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Chancel Repair Liability may be scrapped if Lord Avebury gets his way

Chancel Repair Liability could be abolished completely if a parliamentary Bill proposed by Liberal Peer Lord Avebury is passed. This could mean the end of “one of the more arcane and unsatisfactory areas of property law. ”

At present Chancel Repair Liability (or CRL) is causing an endless headache for property buyers and solicitors.

Thousands of property owners across the country have been horrified to receive letters from the Land Registry telling them that a local church has registered a notice saying that their home is subject to an ancient liability to repair or contribute to the cost of repairing the chancel of the local parish church.

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Abolishing Chancel Repair Liability would simplify conveyancing

The cost of such repairs can potentially run into hundreds of thousands of pounds so the value of a property which is subject to this liability will be substantially reduced. Abolishing CRL altogether would remove this worrying prospect as well as simplifying property conveyancing.

The problem for buyers and their solicitors is that it has often been extremely difficult to know if a particular home was actually subject to any liability. CRL arose following the dissolution of the monasteries by Henry VIII between 1536 and 1541. Few properties have title deeds going back that far.

Another complication was that CRL did not require to be registered against a property title at the Land Registry.

But even if there was no mention of CRL in the title deeds or the registered title that did not mean that there was no liability. CRL is a liability which attaches to a property irrespective of who owns it and whether or not they have any connection with the church.

Buyers’ solicitors usually make a chancel search in connection with a property search. But this will only state whether or not the property is in a parish with a church which dates back to medieval times.

The only way to be certain was to make a search of old records held in the National Archives – a time-consuming and expensive job which most buyers weren’t prepared to pay for.

New registration requirements have led to thousands becoming aware of CRL

A change in the law which came into effect in October 2013 means that Parochial Church Councils (PCCs) must now register a notice against a property title if they claim that it is subject to CRL. If a purchaser buys a property and no such notice has been registered the PCC would unable to enforce any liability.

PCCs have therefore been investigating whether they now need to register notices at the Land registry. As a result many thousands of homeowners have now been informed that their home is subject to CRL.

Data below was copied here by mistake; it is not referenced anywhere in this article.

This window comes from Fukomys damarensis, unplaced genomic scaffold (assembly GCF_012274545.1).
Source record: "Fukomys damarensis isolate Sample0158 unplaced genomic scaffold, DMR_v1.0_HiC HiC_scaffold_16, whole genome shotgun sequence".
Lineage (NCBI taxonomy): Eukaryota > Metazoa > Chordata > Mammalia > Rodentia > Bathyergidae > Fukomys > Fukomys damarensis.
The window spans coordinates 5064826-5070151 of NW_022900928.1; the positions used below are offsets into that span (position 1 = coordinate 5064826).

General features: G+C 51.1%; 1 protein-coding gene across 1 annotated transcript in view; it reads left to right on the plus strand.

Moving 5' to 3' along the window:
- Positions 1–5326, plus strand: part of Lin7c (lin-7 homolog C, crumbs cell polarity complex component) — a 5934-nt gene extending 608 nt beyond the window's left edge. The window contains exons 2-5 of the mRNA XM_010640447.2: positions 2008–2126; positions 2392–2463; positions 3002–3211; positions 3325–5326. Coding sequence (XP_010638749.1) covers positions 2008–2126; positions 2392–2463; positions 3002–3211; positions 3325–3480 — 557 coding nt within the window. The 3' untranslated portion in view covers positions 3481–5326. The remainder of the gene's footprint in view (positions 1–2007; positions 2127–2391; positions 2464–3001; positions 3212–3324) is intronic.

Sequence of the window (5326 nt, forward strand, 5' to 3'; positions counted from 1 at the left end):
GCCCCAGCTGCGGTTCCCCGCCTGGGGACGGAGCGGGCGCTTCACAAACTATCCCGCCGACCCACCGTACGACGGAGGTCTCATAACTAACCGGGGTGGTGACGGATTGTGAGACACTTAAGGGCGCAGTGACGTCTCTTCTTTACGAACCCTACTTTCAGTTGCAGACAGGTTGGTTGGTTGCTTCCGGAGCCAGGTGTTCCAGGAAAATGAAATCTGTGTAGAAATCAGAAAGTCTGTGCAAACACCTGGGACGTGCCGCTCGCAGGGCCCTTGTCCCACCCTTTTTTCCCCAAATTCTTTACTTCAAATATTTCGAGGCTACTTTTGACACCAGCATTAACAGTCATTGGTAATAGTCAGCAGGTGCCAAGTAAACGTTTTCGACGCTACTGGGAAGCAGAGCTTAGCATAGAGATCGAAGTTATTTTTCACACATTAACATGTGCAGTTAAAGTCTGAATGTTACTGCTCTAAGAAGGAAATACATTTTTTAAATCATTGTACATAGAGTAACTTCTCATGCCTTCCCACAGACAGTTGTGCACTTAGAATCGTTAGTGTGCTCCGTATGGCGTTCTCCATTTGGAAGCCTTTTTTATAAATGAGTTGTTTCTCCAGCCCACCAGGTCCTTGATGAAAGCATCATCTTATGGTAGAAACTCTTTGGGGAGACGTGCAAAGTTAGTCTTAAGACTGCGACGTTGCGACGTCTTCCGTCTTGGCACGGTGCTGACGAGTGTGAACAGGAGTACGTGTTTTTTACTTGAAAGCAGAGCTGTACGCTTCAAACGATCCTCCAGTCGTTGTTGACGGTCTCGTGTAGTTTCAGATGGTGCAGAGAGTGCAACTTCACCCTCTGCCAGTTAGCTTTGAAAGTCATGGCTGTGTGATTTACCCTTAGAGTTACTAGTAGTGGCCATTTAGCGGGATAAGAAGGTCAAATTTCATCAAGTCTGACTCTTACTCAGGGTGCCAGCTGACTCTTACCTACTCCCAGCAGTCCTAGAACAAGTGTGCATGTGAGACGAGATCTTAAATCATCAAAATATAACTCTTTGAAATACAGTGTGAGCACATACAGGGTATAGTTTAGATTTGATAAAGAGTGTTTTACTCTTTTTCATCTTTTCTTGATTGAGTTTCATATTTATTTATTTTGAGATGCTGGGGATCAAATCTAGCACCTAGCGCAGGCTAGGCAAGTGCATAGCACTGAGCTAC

All this has brought widespread publicity to this hitherto obscure area of the law. It is therefore hardly surprising that there have been many calls for it to be abolished completely. Most people see it as a relic of medieval church law which has nothing to do with a modern secular society.

Previous Governments have failed to abolish CRL

Up to now governments of various political hues have failed to bring in necessary legislation to abolish CRL. The Law Commission, which reviews the law and recommends changes, called for CRL to be abolished back in 1985 but no action was taken.

Some years ago it was thought that CRL was effectively a dead letter as it was repugnant to the Human Rights Act 1998. But the courts finally decided that this was not the case, and it is still legal.

So provisions were added to the Land Registration Act 2002 which gave churches a ten-year period to apply to register notices against properties liable to CRL.

It would clearly have been much simpler to abolish CRL as had already been done with tithes, another relic of medieval law. But the problem for the government was that to do so without compensating individual church councils would also offend against the Human Rights Act.

A statutory compensation scheme could have been set up but no doubt this would have been complicated and stirred up more debate than the government of the day thought worthwhile.

So it was easier to bury the problem in some obscure statutory provisions which weren’t going to come into effect for another ten years so no-one was going to worry about them. But the ten-year period has now elapsed and the problem has not gone away.

It can certainly be argued that under the new law any buyer will now know with certainty whether or not the property being purchased is subject to CRL.

But an existing owner who has received a notice of registration will be in the uncertain position of not knowing when or whether the local church will decide to enforce their rights. Owners whose homes are affected by CRL will now find it much harder to sell their property and will probably have to discount the sale price.

Some owners who are affected by CRL have agreed to pay a lump sum to the parish church in order to have the liability removed. But churches are not obliged to agree such arrangements and in any case many owners are unable to pay a large sum.

Good luck to Lord Avebury and his Bill. But unless the current government is willing to adopt it the chances of its becoming law look very slim. So blighted property owners should not get their hopes up too much and conveyancing solicitors will still continue to have to make chancel searches for the time being.


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